Gonçalo – Can you tell us a bit more about your writing process?
Stan – It changes constantly. Sometimes I write at night—10 p.m. to 6 a.m. is my favourite shift—and sometimes I write in the morning. The timing is intuitive. It’s about listening to myself and figuring out what I need in that moment, but I always approach it as a job, which it is. Whether the ideas are flowing or not, you need to sit down and write something, impose some discipline. If you only work when you feel inspired, you won’t do much work.
Gonçalo – Do you believe in writer’s block? How do you feel about it?
Stan – Lack of inspiration is a real thing, but working through it is important. And the simple act of sitting down at your laptop when you have nothing to say can change your orientation and how you feel about the work. Just write. Don’t worry about how it reads or where it’s going. I’ve written stuff that I thought would be an exercise to loosen up my mind, but which ended up in a novel.
Gonçalo – Tell me if I’m wrong, but I feel like the process of writing a book is almost the same as developing a collection: you spend months and months choosing fabrics, researching, testing patterns, and when you’re about to finish, you start questioning the whole thing, if you still like it, or even if it’s good enough. I think I can speak for Marta too.
Marta – You end up doing it for way too long, chasing the very same things every day, which is exhausting. But to be honest, I think it took me more time to develop the CRU-L collection because I wanted to go for something different from what I had ever done before: I started to work with factories, instead of the usual seamstress work in Lisbon. It was a whole new world that made me feel insecure at times, and question everything around me and the working process.
Stan – So why did you decide to restart the brand?
Marta – We started out as a brand that was genderless, so everything was made for everybody but in a super conceptual way. We ended up feeling the struggle of working solely for runway samples that probably weren’t commercial enough. 3 years later and working by myself, I was trying to figure out how I could make HIBU more wearable and bigger in terms of scale, and here we are.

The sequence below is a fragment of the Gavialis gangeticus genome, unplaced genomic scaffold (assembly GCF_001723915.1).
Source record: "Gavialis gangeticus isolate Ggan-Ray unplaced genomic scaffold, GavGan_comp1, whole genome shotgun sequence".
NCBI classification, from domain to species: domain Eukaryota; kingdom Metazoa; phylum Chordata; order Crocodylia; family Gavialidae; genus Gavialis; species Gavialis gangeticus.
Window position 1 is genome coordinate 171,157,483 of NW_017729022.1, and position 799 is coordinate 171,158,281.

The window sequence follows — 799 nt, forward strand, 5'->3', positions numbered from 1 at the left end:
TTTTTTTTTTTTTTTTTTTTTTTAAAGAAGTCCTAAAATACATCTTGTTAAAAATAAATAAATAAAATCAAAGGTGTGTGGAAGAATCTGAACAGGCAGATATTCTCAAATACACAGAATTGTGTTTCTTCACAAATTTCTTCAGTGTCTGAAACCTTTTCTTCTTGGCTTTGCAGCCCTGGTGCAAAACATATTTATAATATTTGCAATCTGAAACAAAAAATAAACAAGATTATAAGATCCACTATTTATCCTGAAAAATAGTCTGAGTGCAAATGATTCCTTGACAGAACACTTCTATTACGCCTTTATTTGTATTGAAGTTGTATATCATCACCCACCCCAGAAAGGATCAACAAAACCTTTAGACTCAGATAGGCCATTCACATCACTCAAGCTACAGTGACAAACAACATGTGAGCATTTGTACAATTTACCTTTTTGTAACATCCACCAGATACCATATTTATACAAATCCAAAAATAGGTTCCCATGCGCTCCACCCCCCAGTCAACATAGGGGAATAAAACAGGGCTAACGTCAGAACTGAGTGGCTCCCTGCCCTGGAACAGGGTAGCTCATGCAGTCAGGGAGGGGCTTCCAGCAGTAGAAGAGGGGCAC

Stan – So this is your first truly wearable collection?
Marta – Yes.
Stan – I feel like you’ve overcome those challenges and cracked the code. This collection is very distinctive but also completely wearable. I’ve been wearing this jumpsuit for 5 days, no joke. There’s nothing generic about it, but nothing too fashion-y either. I’m sure it looked great on the runway, and people on the street have complimented me on it every day.
Marta – I’m glad you’re enjoying it, it looks great on you!
Gonçalo – Back to you Stan, as we are wrapping up this interview – you’ve been traveling for three months now, so what’s the one essential you keep leaving behind?
Stan – I’ve lost so much stuff on this trip, but the one thing I keep losing is my beloved beard trimmer, the Wahl Lithium Ion, which is the best in the world. I’m currently on my third. I lose something new in almost every city, but I kind of accepted that I was going to leave a trail of belongings when I started this trip, so I’m trying to be Zen about it. I just remembered that I’ve lost three bathing suits…
Gonçalo – And what’s the one disposable thing that you always end up packing?
Stan – I have to say, I don’t really like disposable things. Almost everything I own is reusable and built to last. Other than dental floss, everything in my bag was designed to last a long, long time.
Gonçalo – Last but not least, but slightly off-topic: how do you feel about people that start clapping when the plane finally lands?
Stan – I don’t personally clap when a plane lands, because I don’t feel compelled to do that. But air travel is a miracle, and if people want to celebrate survival or the mystical experience of shooting through the sky in a giant metal tube, I have no problem with it.